“Please excuse Lisa for being absent. She was sick and I had her shot.”

“Dear School: Please ekscuse John being absent on Jan 28, 29, 30, 31, 32, and also 33.”

“Please excuse Tommy for being absent yesterday. He had diarrhea and his boots leak.”

“Please excuse Jennifer for missing school yesterday. We forgot to get the Sunday paper off the porch, and when we found it Monday, we thought it was Sunday.”

“Please excuse my son’s tardiness. I forgot to wake him up and I did not find him till I started making the beds.”

Now, it’s your turn…


Chris Dolley is an English author living in France with a frightening number of animals. More information about his other work can be found on his BVC bookshelf .
An Unsafe Pair of Handsa quirky murder mystery set in rural England charting the descent and rise of a detective on the verge of a nervous breakdown. Which will break first? The case, or DCI Shand?
Medium Dead – a fun urban fantasy chronicling the crime fighting adventures of Brenda – a reluctant medium – and Brian – a Vigilante Demon with an impish sense of humour. Think Stephanie Plum with magic and a dash of Carl Hiaasen.
What Ho, Automaton! – Wodehouse Steampunk. Follow the adventures of Reggie Worcester, consulting detective, and his gentleman’s personal gentle-automaton, Reeves. It’s set in an alternative 1903 where an augmented Queen Victoria is still on the throne and automata are a common sight below stairs. Humour, Mystery, Aunts and Zeppelins!
French Fried true crime, animals behaving badly and other people’s misfortunes. Imagine A Year in Provence with Miss Marple and Gerald Durrell.
International Kittens of Mystery. If you like a laugh and looking at cute kitten pictures this is the book for you. It’s a glance inside the International Kittens of Mystery – the only organisation on the planet with a plan to deal with a giant ball of wool on a collision course with Earth.?

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Excuses — 10 Comments

  1. You made me laugh! You have no idea how unusual that is. This was even better because we were in London a couple of months ago, and could practically hear your train excuses. Thanks!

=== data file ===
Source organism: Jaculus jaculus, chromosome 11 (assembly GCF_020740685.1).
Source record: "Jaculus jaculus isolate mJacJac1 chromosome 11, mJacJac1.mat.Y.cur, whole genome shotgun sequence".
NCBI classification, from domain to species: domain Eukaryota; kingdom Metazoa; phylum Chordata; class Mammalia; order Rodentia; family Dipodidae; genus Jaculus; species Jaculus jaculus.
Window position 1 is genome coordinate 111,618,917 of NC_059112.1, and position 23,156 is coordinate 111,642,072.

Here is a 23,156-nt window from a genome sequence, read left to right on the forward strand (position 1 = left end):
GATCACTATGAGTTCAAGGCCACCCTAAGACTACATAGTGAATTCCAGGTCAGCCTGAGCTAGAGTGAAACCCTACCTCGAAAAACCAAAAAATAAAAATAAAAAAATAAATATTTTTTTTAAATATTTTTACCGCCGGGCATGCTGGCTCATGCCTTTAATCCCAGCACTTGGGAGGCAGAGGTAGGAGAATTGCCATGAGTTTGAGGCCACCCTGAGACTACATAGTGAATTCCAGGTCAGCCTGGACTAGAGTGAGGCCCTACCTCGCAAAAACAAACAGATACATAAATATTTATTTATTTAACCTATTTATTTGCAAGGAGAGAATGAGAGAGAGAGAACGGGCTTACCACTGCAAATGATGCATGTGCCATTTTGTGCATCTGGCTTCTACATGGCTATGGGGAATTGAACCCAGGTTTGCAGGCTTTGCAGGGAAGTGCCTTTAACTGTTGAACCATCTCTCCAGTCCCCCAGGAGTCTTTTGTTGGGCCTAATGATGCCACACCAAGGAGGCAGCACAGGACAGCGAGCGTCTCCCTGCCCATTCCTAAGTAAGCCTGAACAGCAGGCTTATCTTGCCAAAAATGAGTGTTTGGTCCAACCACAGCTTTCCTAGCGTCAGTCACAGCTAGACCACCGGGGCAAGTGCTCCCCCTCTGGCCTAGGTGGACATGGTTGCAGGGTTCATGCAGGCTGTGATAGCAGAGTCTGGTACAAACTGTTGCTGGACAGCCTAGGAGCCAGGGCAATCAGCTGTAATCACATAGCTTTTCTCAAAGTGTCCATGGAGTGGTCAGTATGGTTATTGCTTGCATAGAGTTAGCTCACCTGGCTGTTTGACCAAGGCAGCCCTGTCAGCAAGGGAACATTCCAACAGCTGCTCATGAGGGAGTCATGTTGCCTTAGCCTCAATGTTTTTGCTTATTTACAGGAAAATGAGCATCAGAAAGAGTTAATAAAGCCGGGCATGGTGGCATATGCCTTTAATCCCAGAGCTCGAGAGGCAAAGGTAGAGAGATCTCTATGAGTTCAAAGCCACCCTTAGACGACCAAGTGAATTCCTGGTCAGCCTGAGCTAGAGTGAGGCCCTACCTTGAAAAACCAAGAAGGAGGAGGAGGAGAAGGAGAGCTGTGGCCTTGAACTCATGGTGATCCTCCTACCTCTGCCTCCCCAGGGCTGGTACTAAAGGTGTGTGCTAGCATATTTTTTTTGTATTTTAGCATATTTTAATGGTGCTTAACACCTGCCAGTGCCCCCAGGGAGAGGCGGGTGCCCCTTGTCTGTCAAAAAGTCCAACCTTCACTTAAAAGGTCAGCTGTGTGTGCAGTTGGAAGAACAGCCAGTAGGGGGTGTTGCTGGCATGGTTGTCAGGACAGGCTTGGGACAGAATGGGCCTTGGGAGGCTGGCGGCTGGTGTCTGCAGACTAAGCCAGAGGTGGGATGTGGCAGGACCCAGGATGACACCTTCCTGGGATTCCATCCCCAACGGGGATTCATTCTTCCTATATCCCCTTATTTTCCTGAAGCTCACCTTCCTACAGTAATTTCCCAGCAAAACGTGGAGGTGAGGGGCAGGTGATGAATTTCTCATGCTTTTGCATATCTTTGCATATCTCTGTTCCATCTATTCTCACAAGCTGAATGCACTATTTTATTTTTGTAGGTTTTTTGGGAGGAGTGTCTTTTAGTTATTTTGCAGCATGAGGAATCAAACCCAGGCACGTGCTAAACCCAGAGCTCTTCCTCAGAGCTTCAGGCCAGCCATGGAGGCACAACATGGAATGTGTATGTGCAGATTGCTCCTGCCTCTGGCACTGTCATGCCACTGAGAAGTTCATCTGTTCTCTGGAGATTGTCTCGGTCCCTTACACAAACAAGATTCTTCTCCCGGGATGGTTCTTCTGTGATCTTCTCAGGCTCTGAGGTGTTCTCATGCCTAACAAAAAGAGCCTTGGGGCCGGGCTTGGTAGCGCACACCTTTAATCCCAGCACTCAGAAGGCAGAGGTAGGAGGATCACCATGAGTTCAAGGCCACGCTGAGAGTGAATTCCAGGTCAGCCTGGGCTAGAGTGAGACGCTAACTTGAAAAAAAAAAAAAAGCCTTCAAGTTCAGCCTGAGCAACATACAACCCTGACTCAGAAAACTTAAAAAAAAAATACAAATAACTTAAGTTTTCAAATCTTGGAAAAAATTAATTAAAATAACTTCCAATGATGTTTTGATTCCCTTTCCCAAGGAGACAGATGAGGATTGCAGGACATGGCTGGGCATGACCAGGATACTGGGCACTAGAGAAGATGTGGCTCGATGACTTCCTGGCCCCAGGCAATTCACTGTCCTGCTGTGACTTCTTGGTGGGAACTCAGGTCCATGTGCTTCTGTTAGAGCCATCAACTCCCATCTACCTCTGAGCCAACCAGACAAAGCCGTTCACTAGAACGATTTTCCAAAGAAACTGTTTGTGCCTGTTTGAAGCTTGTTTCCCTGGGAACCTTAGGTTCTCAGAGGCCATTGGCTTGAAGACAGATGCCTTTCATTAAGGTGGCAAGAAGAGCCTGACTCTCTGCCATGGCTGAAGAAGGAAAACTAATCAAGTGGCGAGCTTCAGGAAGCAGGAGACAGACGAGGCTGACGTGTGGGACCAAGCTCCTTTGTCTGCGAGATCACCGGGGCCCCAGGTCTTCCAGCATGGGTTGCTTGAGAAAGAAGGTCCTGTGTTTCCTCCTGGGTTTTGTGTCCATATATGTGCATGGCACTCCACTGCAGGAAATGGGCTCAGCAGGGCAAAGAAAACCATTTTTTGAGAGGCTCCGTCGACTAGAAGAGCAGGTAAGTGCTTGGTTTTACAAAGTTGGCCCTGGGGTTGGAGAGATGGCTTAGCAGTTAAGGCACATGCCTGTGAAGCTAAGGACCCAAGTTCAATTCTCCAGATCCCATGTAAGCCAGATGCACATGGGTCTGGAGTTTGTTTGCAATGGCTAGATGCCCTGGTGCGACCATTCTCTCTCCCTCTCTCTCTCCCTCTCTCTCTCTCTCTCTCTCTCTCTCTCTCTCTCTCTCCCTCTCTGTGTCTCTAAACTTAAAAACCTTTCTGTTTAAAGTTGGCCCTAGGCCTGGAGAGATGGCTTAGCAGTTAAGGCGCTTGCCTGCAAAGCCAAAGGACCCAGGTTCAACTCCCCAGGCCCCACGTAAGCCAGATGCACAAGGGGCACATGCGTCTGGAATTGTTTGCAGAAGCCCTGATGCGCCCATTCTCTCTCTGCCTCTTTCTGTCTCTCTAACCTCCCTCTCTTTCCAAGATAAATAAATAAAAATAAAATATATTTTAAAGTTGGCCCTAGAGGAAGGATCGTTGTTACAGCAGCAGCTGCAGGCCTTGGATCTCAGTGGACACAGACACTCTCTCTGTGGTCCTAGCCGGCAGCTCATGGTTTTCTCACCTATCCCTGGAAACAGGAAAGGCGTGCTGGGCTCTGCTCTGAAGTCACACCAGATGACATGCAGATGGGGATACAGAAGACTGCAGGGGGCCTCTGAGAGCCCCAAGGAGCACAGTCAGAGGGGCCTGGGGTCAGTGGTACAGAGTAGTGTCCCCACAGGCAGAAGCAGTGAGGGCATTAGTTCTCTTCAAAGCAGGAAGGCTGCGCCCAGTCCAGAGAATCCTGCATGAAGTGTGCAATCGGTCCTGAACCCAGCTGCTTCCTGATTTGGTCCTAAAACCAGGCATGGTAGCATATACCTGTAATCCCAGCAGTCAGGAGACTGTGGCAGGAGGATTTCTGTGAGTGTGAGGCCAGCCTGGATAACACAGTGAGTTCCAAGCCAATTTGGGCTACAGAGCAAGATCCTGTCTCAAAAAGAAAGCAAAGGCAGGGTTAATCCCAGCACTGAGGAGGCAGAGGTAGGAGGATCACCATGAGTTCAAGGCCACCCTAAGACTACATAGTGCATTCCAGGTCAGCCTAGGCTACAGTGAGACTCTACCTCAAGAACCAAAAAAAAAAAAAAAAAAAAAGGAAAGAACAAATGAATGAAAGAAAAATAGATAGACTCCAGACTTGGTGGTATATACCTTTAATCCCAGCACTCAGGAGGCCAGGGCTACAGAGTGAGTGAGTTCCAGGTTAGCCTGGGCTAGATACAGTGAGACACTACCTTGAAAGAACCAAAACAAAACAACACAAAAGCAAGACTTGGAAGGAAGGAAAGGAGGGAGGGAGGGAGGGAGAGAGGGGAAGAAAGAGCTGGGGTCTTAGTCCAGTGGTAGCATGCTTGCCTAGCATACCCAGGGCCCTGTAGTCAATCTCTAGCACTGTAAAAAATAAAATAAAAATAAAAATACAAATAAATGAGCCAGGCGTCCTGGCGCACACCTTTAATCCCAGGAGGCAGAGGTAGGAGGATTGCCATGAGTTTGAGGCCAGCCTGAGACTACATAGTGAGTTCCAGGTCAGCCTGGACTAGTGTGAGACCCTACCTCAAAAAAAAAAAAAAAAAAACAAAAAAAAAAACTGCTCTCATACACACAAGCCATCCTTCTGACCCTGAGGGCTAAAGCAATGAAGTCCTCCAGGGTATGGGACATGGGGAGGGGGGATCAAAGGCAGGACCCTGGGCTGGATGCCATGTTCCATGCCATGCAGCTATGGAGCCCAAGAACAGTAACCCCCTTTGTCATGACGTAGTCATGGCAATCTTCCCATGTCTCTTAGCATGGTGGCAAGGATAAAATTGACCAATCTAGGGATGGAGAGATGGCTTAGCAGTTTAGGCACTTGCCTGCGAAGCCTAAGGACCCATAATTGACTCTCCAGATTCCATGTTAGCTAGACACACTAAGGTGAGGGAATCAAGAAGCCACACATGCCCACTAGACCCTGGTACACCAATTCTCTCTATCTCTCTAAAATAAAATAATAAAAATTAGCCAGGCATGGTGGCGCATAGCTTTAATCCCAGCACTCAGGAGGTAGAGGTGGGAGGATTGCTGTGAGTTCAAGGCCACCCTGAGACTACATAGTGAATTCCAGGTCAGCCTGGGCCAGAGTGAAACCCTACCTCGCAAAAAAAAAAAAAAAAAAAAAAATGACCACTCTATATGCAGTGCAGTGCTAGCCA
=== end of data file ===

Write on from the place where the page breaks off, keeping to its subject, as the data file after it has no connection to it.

2. I have said before (though possibly not here) that I was able to give the Classic Excuse to my cake decorating teacher for not turning in an assignment (100 frosting flowers): the dog ate my homework.

    Damned dog didn’t get sick or anything; sometimes there is no justice in the world.

  3. My husband’s English, and we often have a good laugh about British Rail and the wrong types of snow.

    Your personal excuses are top-notch. As I hate making left turns, your right-turn excuse might very likely be a real reason for my being late somewhere. My favorite one, though, is the one about going to one’s previous job 🙂

    • Yes, British Rail could fill an entire post. One of my favourites was a plan the management came up with back in the 90s to reduce overcrowding. They stopped telling people about certain trains and let them sneak through stations, or not stop at all. The idea of running more trains or buying more carriages didn’t occur.

      • There’s an old Russian saying: Where the railroad begins, any reason ends. I guess railways have this effect all over the world.

  4. P.S. Slippery rain would have helped those folks at Bournmouth, but I guess they were thankful not to get accelerant rain!

  5. At least British Rail provides excuses. Airlines rarely bother. Though I do remember being told by an airline that the reason our plane from Baltimore to Providence, Rhode Island (both in the northeast U.S.) was running many hours behind schedule (it’s a one-hour flight) was rain. It was a sunny, beautiful day in Baltimore. It was a sunny, beautiful day in Providence. The rain was in Tampa, Florida, about 1,000 miles south of Baltimore.

  6. Someone on Twitter I follow who lives in England mentioned a train being delayed because the conductor (or mayhap the engineer) accidentally locked himself in the loo.

    Your list reminded me of that. 🙂